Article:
In those 60-odd years I don't think I have ever come across an example of the "classical" sense of beg the question outside of sterile discussions about the old usage, and young people now don't seem to even know (good split infinitive!) there was an old usage. Because of such lack of contact with the old usage (plus my objection to that ungrammatical "the") I have now totally forgotten the old meaning, and have not the slightest interest in looking it up. Nevertheless, because a writer should usually try not to irritate readers (especially Disgusted of Tunbridge Wells, who seems mercifully to have passed away also), I do still feel a little prick of conscience when using the term, and so will alter it, to things like "beg questions" or "that begs an interesting question." I may even change it to "raise the question". However, that usually seems too defeatist to me, but I'm sure the existence of such alternatives is why the modern sense of beg the question has evolved. That plus the fact that it's a very useful phrase, whereas (from what I remember of it) the old usage is a useful as a fart in a perfume factory.

This evolution by analogy is constantly at work, anyway, but I was taken aback by a new one just last night. I was reading a travelogue by Robert Southey, who was Poet Laureate a couple of hundred years ago. We may safely assume he was a careful writer, and I did find his style old-fashioned but very attractive. But one phrase of his was new to me. He had to stay in inns of dubious reputation and several times says he had a nightmare. Except that the way he put it was " The Night Mare came again last night." I know the phrase has nothing to do with horses (mare is from an old Anglo-Saxon word for goblin), but I was interested that (a) he majusculed the goblin and (b) spoke of it as "coming." Since I think the old belief was that the goblin sat on your chest as you slept, Southey's usage seems more apt. But we have changed that into "have a nightmare" and I presume that's by analogy with "have a dream" (though, intgrestingly, we seem a little uncomfortable with "have a day dream" - we seem to prefer to make it a verb, to daydream).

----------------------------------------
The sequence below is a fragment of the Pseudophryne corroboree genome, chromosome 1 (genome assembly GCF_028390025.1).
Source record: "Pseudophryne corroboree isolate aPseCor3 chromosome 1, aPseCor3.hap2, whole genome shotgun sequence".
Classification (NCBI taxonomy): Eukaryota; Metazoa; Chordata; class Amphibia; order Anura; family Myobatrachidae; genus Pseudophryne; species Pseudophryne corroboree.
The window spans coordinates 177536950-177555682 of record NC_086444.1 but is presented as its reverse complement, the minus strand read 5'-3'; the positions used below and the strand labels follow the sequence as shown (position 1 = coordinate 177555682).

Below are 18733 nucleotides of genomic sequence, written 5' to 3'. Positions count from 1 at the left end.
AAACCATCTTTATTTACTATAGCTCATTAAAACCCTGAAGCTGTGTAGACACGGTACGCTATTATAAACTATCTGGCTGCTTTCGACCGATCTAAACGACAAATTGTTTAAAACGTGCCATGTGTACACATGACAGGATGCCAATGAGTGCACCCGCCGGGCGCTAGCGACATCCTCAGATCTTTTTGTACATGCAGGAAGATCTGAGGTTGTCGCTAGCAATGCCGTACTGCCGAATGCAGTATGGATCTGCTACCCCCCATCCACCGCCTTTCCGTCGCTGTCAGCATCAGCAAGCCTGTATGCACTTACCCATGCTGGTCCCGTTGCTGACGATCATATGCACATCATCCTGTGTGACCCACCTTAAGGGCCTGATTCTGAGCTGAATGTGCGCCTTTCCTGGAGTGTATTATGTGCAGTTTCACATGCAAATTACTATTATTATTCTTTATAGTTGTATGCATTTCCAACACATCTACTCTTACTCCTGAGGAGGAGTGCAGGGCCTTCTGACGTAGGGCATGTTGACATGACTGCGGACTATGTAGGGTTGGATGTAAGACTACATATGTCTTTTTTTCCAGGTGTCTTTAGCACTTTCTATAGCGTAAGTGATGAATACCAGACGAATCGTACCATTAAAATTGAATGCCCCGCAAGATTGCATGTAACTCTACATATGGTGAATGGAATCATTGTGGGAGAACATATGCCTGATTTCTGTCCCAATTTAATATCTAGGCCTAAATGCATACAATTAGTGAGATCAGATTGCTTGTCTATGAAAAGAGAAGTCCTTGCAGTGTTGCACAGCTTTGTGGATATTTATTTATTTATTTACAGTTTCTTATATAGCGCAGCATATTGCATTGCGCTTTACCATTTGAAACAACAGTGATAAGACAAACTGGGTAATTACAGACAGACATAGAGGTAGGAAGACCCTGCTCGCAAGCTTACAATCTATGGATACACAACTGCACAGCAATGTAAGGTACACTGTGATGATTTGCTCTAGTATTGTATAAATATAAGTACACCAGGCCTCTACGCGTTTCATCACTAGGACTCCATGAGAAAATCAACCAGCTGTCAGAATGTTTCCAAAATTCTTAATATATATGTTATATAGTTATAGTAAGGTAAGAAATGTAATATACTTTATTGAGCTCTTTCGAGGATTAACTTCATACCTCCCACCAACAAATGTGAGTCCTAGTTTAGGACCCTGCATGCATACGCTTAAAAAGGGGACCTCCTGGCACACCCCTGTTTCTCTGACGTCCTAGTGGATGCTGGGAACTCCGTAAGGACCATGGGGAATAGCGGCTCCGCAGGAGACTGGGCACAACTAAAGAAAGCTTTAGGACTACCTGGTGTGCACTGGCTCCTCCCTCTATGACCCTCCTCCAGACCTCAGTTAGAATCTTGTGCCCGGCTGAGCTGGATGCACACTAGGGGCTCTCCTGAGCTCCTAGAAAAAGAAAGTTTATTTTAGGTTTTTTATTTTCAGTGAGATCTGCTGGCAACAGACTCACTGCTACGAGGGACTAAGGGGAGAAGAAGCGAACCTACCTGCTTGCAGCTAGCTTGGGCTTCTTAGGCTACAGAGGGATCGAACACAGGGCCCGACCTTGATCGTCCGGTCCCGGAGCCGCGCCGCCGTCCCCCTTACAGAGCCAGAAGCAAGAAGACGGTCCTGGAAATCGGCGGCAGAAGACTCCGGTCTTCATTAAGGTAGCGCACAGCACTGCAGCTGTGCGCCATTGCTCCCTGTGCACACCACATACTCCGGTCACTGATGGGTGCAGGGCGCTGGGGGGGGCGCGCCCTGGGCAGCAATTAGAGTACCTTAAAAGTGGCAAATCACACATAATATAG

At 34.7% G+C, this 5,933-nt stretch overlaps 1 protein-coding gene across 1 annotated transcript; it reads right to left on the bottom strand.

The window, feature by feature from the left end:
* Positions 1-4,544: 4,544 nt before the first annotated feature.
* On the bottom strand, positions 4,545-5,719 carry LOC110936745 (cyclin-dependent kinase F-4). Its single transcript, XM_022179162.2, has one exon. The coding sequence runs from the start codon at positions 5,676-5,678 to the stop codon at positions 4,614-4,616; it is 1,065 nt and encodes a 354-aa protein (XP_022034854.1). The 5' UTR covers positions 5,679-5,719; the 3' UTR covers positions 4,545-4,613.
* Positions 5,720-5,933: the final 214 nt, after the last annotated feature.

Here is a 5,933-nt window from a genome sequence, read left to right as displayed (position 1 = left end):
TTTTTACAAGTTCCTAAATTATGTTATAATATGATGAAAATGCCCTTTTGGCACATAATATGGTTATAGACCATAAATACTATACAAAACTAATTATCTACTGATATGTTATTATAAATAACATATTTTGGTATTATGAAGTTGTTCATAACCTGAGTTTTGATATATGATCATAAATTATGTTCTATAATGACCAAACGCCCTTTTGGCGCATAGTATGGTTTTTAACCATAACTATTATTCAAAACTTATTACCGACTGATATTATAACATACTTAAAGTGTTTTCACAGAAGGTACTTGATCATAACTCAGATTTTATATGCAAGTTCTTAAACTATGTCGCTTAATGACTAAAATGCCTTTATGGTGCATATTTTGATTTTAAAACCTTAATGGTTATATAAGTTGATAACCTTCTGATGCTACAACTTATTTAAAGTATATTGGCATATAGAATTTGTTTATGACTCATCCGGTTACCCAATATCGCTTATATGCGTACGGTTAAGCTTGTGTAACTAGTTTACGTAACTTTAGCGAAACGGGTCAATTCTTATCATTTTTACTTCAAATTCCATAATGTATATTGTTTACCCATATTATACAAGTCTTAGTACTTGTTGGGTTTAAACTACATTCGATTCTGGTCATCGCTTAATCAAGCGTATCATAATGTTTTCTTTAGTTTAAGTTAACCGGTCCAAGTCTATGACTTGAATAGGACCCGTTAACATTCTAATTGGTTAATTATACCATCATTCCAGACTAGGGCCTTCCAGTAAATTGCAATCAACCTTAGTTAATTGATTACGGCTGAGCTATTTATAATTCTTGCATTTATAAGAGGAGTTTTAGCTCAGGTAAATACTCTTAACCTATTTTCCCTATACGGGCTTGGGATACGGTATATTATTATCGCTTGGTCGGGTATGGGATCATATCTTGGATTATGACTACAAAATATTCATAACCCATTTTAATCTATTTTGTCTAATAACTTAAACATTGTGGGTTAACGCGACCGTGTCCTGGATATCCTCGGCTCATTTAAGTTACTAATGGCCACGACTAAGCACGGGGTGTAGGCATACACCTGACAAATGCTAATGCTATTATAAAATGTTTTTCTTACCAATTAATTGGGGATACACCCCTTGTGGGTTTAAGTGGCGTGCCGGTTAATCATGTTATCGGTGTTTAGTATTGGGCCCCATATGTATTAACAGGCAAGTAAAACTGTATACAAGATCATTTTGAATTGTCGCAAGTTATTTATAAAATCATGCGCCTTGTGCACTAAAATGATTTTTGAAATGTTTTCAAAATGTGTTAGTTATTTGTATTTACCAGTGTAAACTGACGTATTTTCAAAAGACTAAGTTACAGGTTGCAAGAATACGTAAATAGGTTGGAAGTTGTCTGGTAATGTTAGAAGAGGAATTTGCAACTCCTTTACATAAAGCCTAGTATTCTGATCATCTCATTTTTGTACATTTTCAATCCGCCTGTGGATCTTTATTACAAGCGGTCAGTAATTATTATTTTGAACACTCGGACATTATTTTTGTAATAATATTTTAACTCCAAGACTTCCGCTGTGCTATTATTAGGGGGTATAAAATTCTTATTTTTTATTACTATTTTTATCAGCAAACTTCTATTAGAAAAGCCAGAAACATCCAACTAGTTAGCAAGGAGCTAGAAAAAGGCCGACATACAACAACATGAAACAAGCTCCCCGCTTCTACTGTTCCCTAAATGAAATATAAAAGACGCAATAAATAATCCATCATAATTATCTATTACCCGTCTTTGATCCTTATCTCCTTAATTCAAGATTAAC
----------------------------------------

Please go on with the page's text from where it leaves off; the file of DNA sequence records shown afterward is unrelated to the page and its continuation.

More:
Talking of sub-editors reminds me of two language arguments I have had in my working career.

One was the use of "billion" in the modern (American) sense. As an economics correspondent, I used to go to briefings with the Chancellor the Exchequer and hear him tell us how many billions he was going to spend on this and that. I wrote my story quoting him, only to find that when it had passed through the hands of the sub-editors, it had been changed into "thousand millions" (the British billion then being a million million. In those far-off days, such a vast sum didn't exist in real life and so there was no real risk of following the snappier American usage, as many people were already doing. And I wanted to do that, too, and eventually won the argument at work, but it took a couple of high-powered meetings.